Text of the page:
Yes, Japanese developers are very behind in game design. You look at, say FFXIII. Big-name game, big-name people. They're about par with America in terms of art, music, maybe a bit behind in programming because they don't pay as well. But their game designers are probably ten years behind. Go to an American game-design site like Gamasutra. They'll talk about interaction looks, gameplay design AS the story. Then go to Japan, where most of their game design is "like this game, but with different numbers and colors." They just do not get game design as a science.

    In interests of fairness, however, there is a lot American developers could learn from Japan. First, story. Japanese writers are good at making unique characters. Compare (to use well-known examples) Cloud Strife to Master Chief. Both have unique art designs, but look at the characters. One is an ex-elite soldier recovering from torture/experiment-induced amnesia and a feeling of duty to a dead comrade. The other is a supersoldier who is REALLY good at killing things, and is the last survivor of a battle that, until last week, was never really shown. Now, which sounds like a more interesting story?

    Inafune-san, on the extremely slim chance that you read this, I understand what you're saying, and I'm glad that you're coming to us to learn. However, don't give up entirely on Japanese developers. They have much to teach us as well.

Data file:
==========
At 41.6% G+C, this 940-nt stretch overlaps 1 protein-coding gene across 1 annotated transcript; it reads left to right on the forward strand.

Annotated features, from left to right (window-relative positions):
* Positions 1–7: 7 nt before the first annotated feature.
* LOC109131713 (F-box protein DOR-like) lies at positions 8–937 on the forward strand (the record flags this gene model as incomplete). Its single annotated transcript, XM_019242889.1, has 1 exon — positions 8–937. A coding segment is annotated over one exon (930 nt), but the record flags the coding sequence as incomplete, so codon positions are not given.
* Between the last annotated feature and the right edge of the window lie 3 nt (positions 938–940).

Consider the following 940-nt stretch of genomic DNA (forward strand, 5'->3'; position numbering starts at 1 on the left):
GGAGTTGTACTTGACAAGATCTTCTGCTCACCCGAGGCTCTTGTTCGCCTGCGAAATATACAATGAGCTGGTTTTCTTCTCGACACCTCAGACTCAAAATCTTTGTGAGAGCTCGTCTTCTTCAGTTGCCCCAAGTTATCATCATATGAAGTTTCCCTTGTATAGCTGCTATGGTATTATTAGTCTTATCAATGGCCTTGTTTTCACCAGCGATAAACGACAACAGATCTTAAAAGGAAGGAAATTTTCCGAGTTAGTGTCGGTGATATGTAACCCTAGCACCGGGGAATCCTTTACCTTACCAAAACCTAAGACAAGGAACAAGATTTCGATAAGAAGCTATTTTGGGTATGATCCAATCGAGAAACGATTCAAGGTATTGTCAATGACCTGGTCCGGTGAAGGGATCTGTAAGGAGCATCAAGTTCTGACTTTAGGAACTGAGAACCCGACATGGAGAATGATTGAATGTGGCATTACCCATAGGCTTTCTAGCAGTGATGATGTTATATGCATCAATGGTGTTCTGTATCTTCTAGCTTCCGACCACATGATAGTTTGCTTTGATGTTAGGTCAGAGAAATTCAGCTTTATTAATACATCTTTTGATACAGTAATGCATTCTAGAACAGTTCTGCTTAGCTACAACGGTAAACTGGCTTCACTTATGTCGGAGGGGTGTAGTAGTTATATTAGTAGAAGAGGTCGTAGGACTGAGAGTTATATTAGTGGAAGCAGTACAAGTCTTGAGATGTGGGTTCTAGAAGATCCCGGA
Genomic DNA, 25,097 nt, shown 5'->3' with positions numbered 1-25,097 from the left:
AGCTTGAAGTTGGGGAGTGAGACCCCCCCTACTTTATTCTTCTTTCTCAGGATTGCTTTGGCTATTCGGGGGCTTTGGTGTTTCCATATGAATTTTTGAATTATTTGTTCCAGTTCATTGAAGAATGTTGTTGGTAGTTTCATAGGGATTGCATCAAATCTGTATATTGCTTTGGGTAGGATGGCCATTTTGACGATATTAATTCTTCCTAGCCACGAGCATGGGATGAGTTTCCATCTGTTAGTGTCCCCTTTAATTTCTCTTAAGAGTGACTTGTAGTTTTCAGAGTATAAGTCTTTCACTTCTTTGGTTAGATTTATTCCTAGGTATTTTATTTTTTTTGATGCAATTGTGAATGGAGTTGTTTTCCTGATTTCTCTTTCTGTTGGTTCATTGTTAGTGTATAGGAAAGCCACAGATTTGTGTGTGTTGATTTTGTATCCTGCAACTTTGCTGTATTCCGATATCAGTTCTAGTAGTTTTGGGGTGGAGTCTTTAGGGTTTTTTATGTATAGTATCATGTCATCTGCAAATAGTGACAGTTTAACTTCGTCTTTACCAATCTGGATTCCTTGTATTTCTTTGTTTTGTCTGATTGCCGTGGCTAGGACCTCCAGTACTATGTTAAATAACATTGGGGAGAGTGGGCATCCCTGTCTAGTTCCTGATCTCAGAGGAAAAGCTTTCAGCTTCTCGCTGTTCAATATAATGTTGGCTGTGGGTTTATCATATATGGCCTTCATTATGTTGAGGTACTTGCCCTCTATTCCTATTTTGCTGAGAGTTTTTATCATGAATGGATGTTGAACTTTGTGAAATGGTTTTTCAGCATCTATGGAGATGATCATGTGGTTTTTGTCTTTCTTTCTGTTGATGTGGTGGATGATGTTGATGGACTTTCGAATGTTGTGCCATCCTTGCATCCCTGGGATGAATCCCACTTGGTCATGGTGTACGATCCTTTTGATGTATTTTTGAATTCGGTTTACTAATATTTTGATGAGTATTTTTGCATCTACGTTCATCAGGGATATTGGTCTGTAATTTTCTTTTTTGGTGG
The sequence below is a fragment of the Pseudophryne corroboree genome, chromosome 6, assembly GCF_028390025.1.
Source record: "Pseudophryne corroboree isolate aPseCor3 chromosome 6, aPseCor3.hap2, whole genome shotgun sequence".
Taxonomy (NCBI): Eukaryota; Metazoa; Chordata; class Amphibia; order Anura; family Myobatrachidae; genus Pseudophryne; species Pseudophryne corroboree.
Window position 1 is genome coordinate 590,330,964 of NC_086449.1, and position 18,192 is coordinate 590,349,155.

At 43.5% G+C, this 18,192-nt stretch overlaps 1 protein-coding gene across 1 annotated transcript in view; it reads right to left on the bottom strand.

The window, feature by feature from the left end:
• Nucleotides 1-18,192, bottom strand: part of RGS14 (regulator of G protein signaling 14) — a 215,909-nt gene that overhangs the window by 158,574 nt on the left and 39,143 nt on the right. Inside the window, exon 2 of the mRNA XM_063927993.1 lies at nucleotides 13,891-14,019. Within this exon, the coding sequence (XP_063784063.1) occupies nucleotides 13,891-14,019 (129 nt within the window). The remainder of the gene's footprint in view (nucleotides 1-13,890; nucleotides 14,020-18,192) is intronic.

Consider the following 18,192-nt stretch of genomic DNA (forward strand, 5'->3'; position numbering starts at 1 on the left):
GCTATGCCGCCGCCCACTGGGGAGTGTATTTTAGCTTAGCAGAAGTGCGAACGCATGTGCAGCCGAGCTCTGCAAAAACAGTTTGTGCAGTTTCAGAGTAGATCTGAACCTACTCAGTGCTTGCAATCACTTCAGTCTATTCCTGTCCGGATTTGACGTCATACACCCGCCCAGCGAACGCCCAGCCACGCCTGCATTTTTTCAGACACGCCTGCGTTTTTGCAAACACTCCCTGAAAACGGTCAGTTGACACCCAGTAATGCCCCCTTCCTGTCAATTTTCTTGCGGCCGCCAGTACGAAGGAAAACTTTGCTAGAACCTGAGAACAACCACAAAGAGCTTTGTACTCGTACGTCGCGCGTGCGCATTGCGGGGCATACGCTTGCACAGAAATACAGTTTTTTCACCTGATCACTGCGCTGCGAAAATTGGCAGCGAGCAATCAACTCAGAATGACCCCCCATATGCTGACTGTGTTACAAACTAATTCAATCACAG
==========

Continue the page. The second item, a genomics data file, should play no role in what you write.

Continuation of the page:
• by elynnia ( 815633 )

      "I want to find ideas that are global."

      I'm not entirely sure that making a game 'global' would lead to its popularity in this day and age.

      Up until the 90's, limitations in graphics and programming meant that games had to be abstract, to varying extents. When playing Asteroids, Donkey Kong or even Pokemon, their semblance to reality didn't really matter as we all knew it was just a game to have fun with. Thus, games were inherently more globalised, with less direct referencing to existing cultural products (

    • by solios ( 53048 )

      One is an ex-elite soldier recovering from torture/experiment-induced amnesia and a feeling of duty to a dead comrade. The other is a supersoldier who is REALLY good at killing things, and is the last survivor of a battle that, until last week, was never really shown. Now, which sounds like a more interesting story?

      One's a pointy-haired emo whiner, the other is a heavy metal astronaut.

      Now, which character would you rather play?

  • How many PS3 Anime style RPG/action games does japan crank out a year? The gameplay is exactly the same in every one. You have a party of 3 characters (most are of the 'cutesy' type) run around a map, collect roots/sticks/bugs/trinkets randomly encounter some cuddly monster, have a live action battle with it and the 3 characters in your party. Then resume running around.